From the Irish Times to Mojo Magazine

Cam Penner plays Kelowna a life lesson

Discovered on the road and from the mouths of the homeless he worked with Cam Penner's new album features indie roots soul

  • May. 9, 2013 7:00 p.m.



Cam Penner and his sweetheart wanted to build a deer fence, writing a new record was more of a side note.

To Build A Fire is what happens when you take a man from Calgary back to the land for a mini homestead experiment, he buys a cabin and sets forth to shake the floor boards and the cobwebs of detached metropolitan existence from a body and soul rooted in the simple things.

“We were looking for a place with a lot of touring bands and a lot of heart,” said Penner, who originates from Manitoba and Saskatchewan but feels he’s found solace in backwoods B.C.

Sharp turns and a pinch of adventure have worked out well for this guitar player, so the big move to the Kootenays seemed less a daring dive into a mighty chasm, more a logical leap to good friends, good community and a land where the politics make sense.

Penner uprooted his life in a similar manner five years ago, retiring from working in homeless shelters to become a homeless minstrel himself. He toured Europe and North America, playing music on a circuitous path that eventually found him back where he started in Calgary; although, now with a young family.

Cam PennerSince the birth of his now two-year-old daughter, he says he’s felt a need to build deer fences, stick his hands in the dirt and create the kind of music that comes from putting in an honest day’s work then spontaneously pounding through a new tune.

He sends his family away when it comes time to write.

“I kind of like not having connections to anything but the music,” he said. “It’s an experience. It’s not a selfish thing, that’s just the way me and John work best.”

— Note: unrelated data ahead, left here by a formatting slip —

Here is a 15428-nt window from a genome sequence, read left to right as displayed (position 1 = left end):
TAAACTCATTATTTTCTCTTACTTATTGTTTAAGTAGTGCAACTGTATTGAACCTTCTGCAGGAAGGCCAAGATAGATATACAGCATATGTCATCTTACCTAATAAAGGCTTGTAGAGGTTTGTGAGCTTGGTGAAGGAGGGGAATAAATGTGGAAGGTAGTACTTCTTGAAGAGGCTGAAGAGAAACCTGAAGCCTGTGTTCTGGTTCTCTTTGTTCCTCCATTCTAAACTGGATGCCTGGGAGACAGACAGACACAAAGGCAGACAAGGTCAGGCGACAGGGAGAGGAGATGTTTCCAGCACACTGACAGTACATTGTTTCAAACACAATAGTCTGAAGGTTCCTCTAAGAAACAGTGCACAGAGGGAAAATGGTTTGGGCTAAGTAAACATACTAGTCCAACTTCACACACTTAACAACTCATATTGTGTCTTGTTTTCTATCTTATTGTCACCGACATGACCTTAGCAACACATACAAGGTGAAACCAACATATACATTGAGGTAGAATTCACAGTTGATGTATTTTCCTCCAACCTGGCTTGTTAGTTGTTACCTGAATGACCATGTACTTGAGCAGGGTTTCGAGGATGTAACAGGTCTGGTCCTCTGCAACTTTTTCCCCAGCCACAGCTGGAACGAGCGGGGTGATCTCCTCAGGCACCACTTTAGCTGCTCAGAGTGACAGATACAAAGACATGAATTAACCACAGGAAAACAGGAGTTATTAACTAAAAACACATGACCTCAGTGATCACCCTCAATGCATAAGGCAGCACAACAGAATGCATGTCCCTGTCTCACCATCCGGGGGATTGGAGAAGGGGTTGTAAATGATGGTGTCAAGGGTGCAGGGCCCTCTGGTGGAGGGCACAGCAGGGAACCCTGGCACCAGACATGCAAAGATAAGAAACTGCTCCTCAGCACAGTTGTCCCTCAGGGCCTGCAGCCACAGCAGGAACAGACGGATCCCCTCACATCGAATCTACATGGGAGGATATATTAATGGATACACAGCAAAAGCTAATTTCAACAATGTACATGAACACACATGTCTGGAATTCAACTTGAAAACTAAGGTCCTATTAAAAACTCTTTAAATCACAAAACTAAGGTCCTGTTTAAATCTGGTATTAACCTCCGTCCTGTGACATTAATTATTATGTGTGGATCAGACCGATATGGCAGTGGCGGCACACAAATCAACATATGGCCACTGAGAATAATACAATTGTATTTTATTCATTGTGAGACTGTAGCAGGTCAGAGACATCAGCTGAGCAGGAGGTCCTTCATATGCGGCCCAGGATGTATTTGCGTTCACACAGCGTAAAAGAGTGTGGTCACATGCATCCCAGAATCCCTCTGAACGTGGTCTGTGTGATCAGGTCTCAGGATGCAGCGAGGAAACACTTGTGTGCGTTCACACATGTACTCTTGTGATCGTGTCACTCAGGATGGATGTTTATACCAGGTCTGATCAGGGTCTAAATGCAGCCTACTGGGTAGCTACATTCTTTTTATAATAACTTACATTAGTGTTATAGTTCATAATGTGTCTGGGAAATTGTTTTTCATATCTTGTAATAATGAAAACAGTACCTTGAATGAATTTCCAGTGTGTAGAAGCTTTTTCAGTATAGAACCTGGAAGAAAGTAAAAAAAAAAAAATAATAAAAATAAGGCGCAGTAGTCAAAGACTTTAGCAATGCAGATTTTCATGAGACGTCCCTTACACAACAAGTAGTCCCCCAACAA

John Wood has been playing with Penner, providing backup musicianship, for years. It took the pair nine days to create To Build A Fire.

The resulting album is what Penner likes to term “honest, immediate and intentional” and he’s well aware it might take some time for people to really get into its groove.

Unlike the candy-pop of commercial radio, this kind of deep-rooted folk is about rhythm and repetition and letting a sound get under one’s skin and rumble through the heart en route to a little foot stomping—and it does take time to settle.

Unlike many a singer-songwriter, he doesn’t write collections of love and angst stories one could easily generate over beer or a coffee.

“I always say there’s 10,000 ghost stories inside of me and they’ll never leave,” he said.

This is the product of a lifetime of studying other lifetimes and the harrowing moments everyone has to learn to survive.

Penner said he wound up working with the homeless after hitching a ride with a couple on their way to a Christian hippie commune. He stayed at the commune, fell in love with the lifestyle and with the raw truth he found working at its women and children’s shelter. This is the foundation for a life’s work.

“Say what you want, say what you will, dead man’s words rising up from the dirt. Word from the wise, word from the mind, glad to be here just glad to be alive,” he sings on the second song of the album titled Memphis. One has the feeling he’s heard those words in the stories and sentiments left unsaid of many a man and woman in from the cold.

This is simple music with a straight forward messages that doesn’t fail to highlight life’s intricacies.

Cam Penner plays the Streaming Café on May 25, showcasing his newly released To Build a Fire.

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